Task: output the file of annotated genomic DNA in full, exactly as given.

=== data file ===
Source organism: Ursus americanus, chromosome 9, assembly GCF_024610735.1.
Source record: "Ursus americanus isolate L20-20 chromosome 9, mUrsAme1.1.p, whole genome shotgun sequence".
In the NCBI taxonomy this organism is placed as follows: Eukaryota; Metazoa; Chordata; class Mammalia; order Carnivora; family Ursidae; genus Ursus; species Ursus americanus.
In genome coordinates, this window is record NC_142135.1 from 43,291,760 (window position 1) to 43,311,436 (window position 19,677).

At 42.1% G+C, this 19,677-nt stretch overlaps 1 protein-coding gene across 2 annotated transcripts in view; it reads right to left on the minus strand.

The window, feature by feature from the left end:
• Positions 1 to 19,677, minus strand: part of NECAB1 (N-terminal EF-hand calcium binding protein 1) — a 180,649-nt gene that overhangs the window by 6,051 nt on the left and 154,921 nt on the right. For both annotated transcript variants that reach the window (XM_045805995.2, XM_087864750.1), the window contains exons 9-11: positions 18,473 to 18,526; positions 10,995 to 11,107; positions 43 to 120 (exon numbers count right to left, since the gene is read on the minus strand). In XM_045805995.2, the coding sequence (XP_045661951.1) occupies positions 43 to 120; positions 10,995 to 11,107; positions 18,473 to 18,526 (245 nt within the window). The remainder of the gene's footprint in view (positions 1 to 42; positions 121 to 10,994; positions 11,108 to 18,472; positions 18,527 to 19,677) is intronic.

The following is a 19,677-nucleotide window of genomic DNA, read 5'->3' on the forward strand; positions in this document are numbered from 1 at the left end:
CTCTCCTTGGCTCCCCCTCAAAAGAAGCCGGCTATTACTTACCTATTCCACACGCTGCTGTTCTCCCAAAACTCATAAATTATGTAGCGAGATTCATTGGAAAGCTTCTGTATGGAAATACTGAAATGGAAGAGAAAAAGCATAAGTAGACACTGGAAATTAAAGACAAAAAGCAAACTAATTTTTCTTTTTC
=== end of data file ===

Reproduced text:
Source organism: Ursus americanus, chromosome 9, assembly GCF_024610735.1.
Source record: "Ursus americanus isolate L20-20 chromosome 9, mUrsAme1.1.p, whole genome shotgun sequence".
In the NCBI taxonomy this organism is placed as follows: Eukaryota; Metazoa; Chordata; class Mammalia; order Carnivora; family Ursidae; genus Ursus; species Ursus americanus.
In genome coordinates, this window is record NC_142135.1 from 43,291,760 (window position 1) to 43,311,436 (window position 19,677).

At 42.1% G+C, this 19,677-nt stretch overlaps 1 protein-coding gene across 2 annotated transcripts in view; it reads right to left on the minus strand.

The window, feature by feature from the left end:
• Positions 1 to 19,677, minus strand: part of NECAB1 (N-terminal EF-hand calcium binding protein 1) — a 180,649-nt gene that overhangs the window by 6,051 nt on the left and 154,921 nt on the right. For both annotated transcript variants that reach the window (XM_045805995.2, XM_087864750.1), the window contains exons 9-11: positions 18,473 to 18,526; positions 10,995 to 11,107; positions 43 to 120 (exon numbers count right to left, since the gene is read on the minus strand). In XM_045805995.2, the coding sequence (XP_045661951.1) occupies positions 43 to 120; positions 10,995 to 11,107; positions 18,473 to 18,526 (245 nt within the window). The remainder of the gene's footprint in view (positions 1 to 42; positions 121 to 10,994; positions 11,108 to 18,472; positions 18,527 to 19,677) is intronic.

The following is a 19,677-nucleotide window of genomic DNA, read 5'->3' on the forward strand; positions in this document are numbered from 1 at the left end:
CTCTCCTTGGCTCCCCCTCAAAAGAAGCCGGCTATTACTTACCTATTCCACACGCTGCTGTTCTCCCAAAACTCATAAATTATGTAGCGAGATTCATTGGAAAGCTTCTGTATGGAAATACTGAAATGGAAGAGAAAAAGCATAAGTAGACACTGGAAATTAAAGACAAAAAGCAAACTAATTTTTCTTTTTC